Autocratic or authoritarian style

Under the autocratic leadership style, all decision-making powers are centralized in the leader, as with dictators.

Leaders do not entertain any suggestions or initiatives from subordinates. The autocratic management has been successful as it provides strong motivation to the manager. It permits quick decision-making, as only one person decides for the whole group and keeps each decision to him/herself until he/she feels it needs to be shared with the rest of the group.[48]

  Participative or democratic style

The democratic leadership style consists of the leader sharing the decision-making abilities with group members by promoting the interests of the group members and by practicing social equality.

  Laissez-faire or free rein style

A person may be in a leadership position without providing leadership, leaving the group to fend for itself. Subordinates are given a free hand in deciding their own policies and methods.

  Narcissistic leadership

Various academics such as Kets de Vries, Maccoby, and Thomas have identified narcissistic leadership as an important and common leadership style.

  Toxic leadership

A toxic leader is someone who has responsibility over a group of people or an organization, and who abuses the leader-follower relationship by leaving the group or organization in a worse-off condition than when he/she first found them.

  Performance

In the past, some researchers have argued that the actual influence of leaders on organizational outcomes is overrated and romanticized as a result of biased attributions about leaders (Meindl & Ehrlich, 1987). Despite these assertions, however, it is largely recognized and accepted by practitioners and researchers that leadership is important, and research supports the notion that leaders do contribute to key organizational outcomes (Day & Lord, 1988; Kaiser, Hogan, & Craig, 2008). To facilitate successful performance it is important to understand and accurately measure leadership performance.

Job performance generally refers to behavior that is expected to contribute to organizational success (Campbell, 1990). Campbell identified a number of specific types of performance dimensions; leadership was one of the dimensions that he identified. There is no consistent, overall definition of leadership performance (Yukl, 2006). Many distinct conceptualizations are often lumped together under the umbrella of leadership performance, including outcomes such as leader effectiveness, leader advancement, and leader emergence (Kaiser et al., 2008). For instance, leadership performance may be used to refer to the career success of the individual leader, performance of the group or organization, or even leader emergence. Each of these measures can be considered conceptually distinct. While these aspects may be related, they are different outcomes and their inclusion should depend on the applied or research focus.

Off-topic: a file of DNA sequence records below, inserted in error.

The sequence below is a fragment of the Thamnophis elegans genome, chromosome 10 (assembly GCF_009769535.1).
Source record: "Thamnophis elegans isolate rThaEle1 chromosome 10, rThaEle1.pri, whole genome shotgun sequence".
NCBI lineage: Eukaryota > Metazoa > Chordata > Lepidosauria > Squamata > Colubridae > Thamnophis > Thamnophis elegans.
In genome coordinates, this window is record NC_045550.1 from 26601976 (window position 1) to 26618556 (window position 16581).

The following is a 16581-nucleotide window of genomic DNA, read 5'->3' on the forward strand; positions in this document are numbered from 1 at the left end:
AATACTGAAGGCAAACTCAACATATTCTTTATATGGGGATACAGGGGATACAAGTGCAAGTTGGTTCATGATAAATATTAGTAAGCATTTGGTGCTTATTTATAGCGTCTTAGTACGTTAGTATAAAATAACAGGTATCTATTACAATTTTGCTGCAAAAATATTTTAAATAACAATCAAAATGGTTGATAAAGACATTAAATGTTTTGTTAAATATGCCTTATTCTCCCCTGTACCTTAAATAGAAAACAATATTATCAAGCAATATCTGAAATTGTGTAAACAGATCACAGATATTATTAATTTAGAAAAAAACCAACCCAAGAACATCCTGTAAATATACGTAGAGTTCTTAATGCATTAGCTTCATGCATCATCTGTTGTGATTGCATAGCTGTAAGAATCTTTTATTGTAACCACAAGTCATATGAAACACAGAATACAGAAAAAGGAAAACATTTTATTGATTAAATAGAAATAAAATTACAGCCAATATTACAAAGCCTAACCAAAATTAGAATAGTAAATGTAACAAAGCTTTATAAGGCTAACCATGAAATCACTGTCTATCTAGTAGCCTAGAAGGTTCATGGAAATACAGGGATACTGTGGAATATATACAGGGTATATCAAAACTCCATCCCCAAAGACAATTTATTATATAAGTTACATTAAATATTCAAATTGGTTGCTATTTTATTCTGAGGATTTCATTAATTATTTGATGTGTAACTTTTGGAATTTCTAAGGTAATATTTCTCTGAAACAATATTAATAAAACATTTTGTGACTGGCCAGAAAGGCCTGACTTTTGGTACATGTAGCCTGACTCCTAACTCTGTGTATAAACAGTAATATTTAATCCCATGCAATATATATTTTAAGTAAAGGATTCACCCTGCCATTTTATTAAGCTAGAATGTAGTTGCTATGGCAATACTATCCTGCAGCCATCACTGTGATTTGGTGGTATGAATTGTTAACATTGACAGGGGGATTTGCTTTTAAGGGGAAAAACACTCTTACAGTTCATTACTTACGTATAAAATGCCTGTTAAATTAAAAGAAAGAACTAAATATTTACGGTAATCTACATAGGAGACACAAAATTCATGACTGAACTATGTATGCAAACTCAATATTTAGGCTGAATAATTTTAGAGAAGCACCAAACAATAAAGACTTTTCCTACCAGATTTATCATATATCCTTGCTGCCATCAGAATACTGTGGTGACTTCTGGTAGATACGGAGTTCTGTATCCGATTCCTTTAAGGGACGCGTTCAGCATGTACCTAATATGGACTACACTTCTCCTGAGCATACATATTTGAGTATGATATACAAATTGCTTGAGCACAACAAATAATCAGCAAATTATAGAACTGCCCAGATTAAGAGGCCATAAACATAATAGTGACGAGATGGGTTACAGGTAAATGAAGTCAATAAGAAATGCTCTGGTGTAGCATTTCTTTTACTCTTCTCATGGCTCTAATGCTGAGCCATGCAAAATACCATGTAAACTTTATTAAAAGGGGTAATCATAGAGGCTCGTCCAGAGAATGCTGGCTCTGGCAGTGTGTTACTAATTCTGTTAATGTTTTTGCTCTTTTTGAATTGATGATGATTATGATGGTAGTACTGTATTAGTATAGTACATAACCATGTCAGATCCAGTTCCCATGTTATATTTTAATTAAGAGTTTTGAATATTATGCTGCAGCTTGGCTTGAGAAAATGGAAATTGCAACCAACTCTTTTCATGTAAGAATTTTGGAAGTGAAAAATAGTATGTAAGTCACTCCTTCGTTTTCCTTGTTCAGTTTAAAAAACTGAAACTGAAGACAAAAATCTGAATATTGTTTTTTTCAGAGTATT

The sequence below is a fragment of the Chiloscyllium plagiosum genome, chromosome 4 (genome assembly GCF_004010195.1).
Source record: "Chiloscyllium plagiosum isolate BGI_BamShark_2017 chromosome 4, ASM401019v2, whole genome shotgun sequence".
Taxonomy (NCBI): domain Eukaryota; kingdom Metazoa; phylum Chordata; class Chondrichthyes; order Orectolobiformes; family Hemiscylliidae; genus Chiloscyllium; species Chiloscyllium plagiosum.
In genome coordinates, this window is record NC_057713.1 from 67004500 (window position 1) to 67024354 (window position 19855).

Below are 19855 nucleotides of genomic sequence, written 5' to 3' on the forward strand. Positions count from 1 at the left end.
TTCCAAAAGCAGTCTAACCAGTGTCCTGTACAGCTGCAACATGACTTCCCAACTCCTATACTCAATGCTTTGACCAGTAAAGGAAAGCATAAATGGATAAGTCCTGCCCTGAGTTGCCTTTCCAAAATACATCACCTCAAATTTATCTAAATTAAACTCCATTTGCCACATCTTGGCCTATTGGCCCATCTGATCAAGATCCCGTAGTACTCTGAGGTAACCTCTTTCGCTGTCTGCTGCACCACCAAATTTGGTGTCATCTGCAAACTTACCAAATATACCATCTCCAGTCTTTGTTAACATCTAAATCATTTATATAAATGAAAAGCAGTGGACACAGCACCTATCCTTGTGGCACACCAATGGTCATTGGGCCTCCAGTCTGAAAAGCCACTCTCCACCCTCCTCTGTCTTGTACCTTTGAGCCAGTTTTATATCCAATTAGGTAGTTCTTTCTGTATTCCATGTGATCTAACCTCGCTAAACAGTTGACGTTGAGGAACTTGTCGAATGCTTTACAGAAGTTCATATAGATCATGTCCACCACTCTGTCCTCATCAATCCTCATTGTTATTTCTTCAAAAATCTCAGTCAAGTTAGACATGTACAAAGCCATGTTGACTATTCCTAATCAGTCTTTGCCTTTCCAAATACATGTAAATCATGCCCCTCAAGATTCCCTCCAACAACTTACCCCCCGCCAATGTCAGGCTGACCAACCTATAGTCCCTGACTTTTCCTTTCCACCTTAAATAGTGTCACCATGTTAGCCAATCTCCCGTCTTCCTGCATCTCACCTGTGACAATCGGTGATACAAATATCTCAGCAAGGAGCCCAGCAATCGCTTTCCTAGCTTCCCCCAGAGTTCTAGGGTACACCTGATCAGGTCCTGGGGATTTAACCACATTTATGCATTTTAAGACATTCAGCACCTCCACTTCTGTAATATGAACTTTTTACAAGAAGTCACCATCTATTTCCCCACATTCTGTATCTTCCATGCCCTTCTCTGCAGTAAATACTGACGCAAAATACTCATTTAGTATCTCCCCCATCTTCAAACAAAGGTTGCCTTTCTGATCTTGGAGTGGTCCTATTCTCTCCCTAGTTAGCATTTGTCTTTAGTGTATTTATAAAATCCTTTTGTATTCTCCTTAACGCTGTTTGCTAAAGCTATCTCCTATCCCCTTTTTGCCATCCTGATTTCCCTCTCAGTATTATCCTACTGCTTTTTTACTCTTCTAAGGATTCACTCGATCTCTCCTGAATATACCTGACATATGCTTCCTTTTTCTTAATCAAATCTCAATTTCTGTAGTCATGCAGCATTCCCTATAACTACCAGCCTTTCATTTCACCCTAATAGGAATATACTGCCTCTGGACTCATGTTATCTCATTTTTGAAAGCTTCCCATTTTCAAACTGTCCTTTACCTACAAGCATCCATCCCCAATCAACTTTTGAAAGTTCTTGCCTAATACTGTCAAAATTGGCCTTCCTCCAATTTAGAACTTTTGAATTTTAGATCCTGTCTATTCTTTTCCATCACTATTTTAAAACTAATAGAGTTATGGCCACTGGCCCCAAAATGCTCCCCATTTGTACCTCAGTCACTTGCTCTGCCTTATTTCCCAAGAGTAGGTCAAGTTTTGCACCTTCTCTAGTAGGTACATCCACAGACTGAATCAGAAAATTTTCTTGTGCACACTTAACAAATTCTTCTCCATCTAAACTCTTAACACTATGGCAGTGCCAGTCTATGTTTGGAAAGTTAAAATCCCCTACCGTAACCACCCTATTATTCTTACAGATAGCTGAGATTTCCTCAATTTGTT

The Ontological/Phenomenological Model for Leadership

One of the more recent definitions of leadership comes from Werner Erhard, Michael C. Jensen, Steve Zaffron, and Kari Granger who describe leadership as “an exercise in language that results in the realization of a future that wasn’t going to happen anyway, which future fulfills (or contributes to fulfilling) the concerns of the relevant parties…”. This definition ensures that leadership is talking about the future and includes the fundamental concerns of the relevant parties. This differs from relating to the relevant parties as “followers” and calling up an image of a single leader with others following. Rather, a future that fulfills on the fundamental concerns of the relevant parties indicates the future that wasn’t going to happen is not the “idea of the leader”, but rather is what emerges from digging deep to find the underlying concerns of those who are impacted by the leadership.[49]

  Contexts

  Organizations

An organization that is established as an instrument or means for achieving defined objectives has been referred to as a formal organization. Its design specifies how goals are subdivided and reflected in subdivisions of the organization. Divisions, departments, sections, positions, jobs, and tasks make up this work structure. Thus, the formal organization is expected to behave impersonally in regard to relationships with clients or with its members. According to Weber's definition, entry and subsequent advancement is by merit or seniority. Employees receive a salary and enjoy a degree of tenure that safeguards them from the arbitrary influence of superiors or of powerful clients. The higher one's position in the hierarchy, the greater one's presumed expertise in adjudicating problems that may arise in the course of the work carried out at lower levels of the organization. It is this bureaucratic structure that forms the basis for the appointment of heads or chiefs of administrative subdivisions in the organization and endows them with the authority attached to their position.[50]